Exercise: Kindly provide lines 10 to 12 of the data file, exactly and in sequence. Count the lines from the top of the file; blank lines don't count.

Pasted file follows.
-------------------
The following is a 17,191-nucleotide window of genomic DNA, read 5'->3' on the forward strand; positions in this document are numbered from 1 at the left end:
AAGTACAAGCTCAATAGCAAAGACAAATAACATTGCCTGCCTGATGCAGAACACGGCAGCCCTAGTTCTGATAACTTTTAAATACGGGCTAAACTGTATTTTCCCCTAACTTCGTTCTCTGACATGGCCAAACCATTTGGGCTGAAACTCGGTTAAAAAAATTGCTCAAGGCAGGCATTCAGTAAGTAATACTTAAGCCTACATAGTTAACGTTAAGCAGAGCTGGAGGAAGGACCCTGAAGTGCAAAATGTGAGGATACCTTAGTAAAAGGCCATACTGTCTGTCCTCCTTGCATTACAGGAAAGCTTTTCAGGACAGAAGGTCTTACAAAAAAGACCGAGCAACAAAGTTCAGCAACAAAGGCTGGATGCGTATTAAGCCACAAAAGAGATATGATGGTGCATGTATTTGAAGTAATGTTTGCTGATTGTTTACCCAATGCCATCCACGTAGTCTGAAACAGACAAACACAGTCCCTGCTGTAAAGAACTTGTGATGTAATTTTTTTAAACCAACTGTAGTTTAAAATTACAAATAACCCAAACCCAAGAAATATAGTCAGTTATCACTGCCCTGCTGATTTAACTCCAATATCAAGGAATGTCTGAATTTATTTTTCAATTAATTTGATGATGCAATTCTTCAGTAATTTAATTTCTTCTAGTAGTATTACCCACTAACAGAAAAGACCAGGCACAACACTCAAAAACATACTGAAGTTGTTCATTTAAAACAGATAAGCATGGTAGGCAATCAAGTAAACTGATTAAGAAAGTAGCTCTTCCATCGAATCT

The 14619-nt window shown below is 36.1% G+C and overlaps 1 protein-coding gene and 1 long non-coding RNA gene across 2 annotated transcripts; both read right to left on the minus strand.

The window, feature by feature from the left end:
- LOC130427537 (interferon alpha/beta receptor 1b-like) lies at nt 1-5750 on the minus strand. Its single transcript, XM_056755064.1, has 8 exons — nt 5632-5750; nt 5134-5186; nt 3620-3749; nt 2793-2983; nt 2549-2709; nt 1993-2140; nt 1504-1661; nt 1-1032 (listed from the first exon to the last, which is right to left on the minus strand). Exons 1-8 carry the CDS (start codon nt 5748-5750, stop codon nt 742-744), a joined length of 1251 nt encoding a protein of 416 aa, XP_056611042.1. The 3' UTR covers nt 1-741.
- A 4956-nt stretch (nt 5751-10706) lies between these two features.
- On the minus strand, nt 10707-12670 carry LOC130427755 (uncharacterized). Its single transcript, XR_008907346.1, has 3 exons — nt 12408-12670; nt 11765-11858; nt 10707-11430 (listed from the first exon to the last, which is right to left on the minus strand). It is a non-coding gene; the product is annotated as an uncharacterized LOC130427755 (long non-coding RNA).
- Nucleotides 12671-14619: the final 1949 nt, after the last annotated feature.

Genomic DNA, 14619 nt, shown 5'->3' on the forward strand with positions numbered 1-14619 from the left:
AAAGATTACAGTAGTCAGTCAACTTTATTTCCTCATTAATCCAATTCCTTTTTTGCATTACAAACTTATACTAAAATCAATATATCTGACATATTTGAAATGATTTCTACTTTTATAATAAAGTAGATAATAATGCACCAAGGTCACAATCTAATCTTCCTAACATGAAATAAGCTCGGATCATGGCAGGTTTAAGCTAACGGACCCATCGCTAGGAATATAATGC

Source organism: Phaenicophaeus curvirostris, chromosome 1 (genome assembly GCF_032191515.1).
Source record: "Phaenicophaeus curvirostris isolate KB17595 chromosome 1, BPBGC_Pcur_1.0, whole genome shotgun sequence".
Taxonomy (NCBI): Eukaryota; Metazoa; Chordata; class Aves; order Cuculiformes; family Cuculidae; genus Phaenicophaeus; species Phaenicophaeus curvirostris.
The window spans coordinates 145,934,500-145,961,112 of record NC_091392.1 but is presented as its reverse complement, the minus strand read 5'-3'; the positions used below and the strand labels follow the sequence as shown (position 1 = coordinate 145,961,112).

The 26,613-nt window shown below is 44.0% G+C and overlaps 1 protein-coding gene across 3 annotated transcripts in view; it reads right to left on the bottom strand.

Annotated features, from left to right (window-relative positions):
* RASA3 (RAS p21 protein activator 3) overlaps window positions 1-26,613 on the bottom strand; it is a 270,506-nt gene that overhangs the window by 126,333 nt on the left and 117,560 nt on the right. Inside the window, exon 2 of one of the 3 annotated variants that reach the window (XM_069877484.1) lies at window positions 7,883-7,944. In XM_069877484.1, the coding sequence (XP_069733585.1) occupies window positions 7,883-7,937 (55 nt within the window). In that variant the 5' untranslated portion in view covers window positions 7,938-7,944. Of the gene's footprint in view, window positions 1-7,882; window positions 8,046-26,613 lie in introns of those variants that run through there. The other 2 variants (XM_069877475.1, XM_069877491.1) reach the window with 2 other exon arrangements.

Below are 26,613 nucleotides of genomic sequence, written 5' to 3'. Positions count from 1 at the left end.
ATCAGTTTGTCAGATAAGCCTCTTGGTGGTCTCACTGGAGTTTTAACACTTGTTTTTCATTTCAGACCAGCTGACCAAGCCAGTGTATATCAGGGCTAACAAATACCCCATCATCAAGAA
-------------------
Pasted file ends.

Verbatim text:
AAAGATTACAGTAGTCAGTCAACTTTATTTCCTCATTAATCCAATTCCTTTTTTGCATTACAAACTTATACTAAAATCAATATATCTGACATATTTGAAATGATTTCTACTTTTATAATAAAGTAGATAATAATGCACCAAGGTCACAATCTAATCTTCCTAACATGAAATAAGCTCGGATCATGGCAGGTTTAAGCTAACGGACCCATCGCTAGGAATATAATGC

Source organism: Phaenicophaeus curvirostris, chromosome 1 (genome assembly GCF_032191515.1).
Source record: "Phaenicophaeus curvirostris isolate KB17595 chromosome 1, BPBGC_Pcur_1.0, whole genome shotgun sequence".